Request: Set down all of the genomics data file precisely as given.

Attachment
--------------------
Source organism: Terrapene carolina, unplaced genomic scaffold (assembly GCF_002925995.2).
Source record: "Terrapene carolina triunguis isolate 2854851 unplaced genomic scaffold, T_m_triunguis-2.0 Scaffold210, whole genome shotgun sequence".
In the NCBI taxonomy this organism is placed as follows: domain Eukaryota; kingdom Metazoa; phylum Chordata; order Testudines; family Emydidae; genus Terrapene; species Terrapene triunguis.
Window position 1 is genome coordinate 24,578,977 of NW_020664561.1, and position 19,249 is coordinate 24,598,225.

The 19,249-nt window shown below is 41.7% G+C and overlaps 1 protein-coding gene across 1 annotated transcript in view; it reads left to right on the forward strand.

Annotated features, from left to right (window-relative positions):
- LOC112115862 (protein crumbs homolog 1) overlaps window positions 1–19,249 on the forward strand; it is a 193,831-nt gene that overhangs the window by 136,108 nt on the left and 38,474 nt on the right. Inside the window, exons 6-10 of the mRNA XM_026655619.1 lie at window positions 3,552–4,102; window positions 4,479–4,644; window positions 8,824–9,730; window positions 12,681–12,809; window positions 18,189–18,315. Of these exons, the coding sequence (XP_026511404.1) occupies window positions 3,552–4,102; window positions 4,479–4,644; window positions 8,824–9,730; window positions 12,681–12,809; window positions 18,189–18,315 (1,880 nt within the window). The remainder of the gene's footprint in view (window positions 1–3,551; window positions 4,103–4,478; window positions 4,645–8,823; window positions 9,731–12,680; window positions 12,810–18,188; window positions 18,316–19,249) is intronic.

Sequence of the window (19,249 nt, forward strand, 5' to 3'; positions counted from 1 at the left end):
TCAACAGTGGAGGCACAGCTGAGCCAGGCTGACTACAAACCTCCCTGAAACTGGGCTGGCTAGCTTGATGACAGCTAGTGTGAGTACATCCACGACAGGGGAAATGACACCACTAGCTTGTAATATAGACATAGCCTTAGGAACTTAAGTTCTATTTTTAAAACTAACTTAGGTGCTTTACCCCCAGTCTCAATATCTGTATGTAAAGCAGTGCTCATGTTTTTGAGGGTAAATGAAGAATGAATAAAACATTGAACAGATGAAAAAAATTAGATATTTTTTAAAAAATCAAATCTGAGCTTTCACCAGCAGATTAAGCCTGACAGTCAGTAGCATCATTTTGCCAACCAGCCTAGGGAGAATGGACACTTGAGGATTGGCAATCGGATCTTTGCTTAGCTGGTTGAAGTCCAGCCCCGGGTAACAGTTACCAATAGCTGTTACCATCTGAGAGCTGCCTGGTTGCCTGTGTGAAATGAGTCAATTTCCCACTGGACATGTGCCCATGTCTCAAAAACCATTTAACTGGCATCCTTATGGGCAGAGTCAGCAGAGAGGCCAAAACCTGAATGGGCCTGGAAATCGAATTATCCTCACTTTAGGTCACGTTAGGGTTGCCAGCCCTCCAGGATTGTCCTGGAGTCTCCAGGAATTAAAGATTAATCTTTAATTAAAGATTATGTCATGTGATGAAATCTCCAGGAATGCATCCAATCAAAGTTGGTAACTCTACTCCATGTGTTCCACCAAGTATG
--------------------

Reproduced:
Source organism: Terrapene carolina, unplaced genomic scaffold (assembly GCF_002925995.2).
Source record: "Terrapene carolina triunguis isolate 2854851 unplaced genomic scaffold, T_m_triunguis-2.0 Scaffold210, whole genome shotgun sequence".
In the NCBI taxonomy this organism is placed as follows: domain Eukaryota; kingdom Metazoa; phylum Chordata; order Testudines; family Emydidae; genus Terrapene; species Terrapene triunguis.
Window position 1 is genome coordinate 24,578,977 of NW_020664561.1, and position 19,249 is coordinate 24,598,225.

The 19,249-nt window shown below is 41.7% G+C and overlaps 1 protein-coding gene across 1 annotated transcript in view; it reads left to right on the forward strand.

Annotated features, from left to right (window-relative positions):
- LOC112115862 (protein crumbs homolog 1) overlaps window positions 1–19,249 on the forward strand; it is a 193,831-nt gene that overhangs the window by 136,108 nt on the left and 38,474 nt on the right. Inside the window, exons 6-10 of the mRNA XM_026655619.1 lie at window positions 3,552–4,102; window positions 4,479–4,644; window positions 8,824–9,730; window positions 12,681–12,809; window positions 18,189–18,315. Of these exons, the coding sequence (XP_026511404.1) occupies window positions 3,552–4,102; window positions 4,479–4,644; window positions 8,824–9,730; window positions 12,681–12,809; window positions 18,189–18,315 (1,880 nt within the window). The remainder of the gene's footprint in view (window positions 1–3,551; window positions 4,103–4,478; window positions 4,645–8,823; window positions 9,731–12,680; window positions 12,810–18,188; window positions 18,316–19,249) is intronic.

Sequence of the window (19,249 nt, forward strand, 5' to 3'; positions counted from 1 at the left end):
TCAACAGTGGAGGCACAGCTGAGCCAGGCTGACTACAAACCTCCCTGAAACTGGGCTGGCTAGCTTGATGACAGCTAGTGTGAGTACATCCACGACAGGGGAAATGACACCACTAGCTTGTAATATAGACATAGCCTTAGGAACTTAAGTTCTATTTTTAAAACTAACTTAGGTGCTTTACCCCCAGTCTCAATATCTGTATGTAAAGCAGTGCTCATGTTTTTGAGGGTAAATGAAGAATGAATAAAACATTGAACAGATGAAAAAAATTAGATATTTTTTAAAAAATCAAATCTGAGCTTTCACCAGCAGATTAAGCCTGACAGTCAGTAGCATCATTTTGCCAACCAGCCTAGGGAGAATGGACACTTGAGGATTGGCAATCGGATCTTTGCTTAGCTGGTTGAAGTCCAGCCCCGGGTAACAGTTACCAATAGCTGTTACCATCTGAGAGCTGCCTGGTTGCCTGTGTGAAATGAGTCAATTTCCCACTGGACATGTGCCCATGTCTCAAAAACCATTTAACTGGCATCCTTATGGGCAGAGTCAGCAGAGAGGCCAAAACCTGAATGGGCCTGGAAATCGAATTATCCTCACTTTAGGTCACGTTAGGGTTGCCAGCCCTCCAGGATTGTCCTGGAGTCTCCAGGAATTAAAGATTAATCTTTAATTAAAGATTATGTCATGTGATGAAATCTCCAGGAATGCATCCAATCAAAGTTGGTAACTCTACTCCATGTGTTCCACCAAGTATG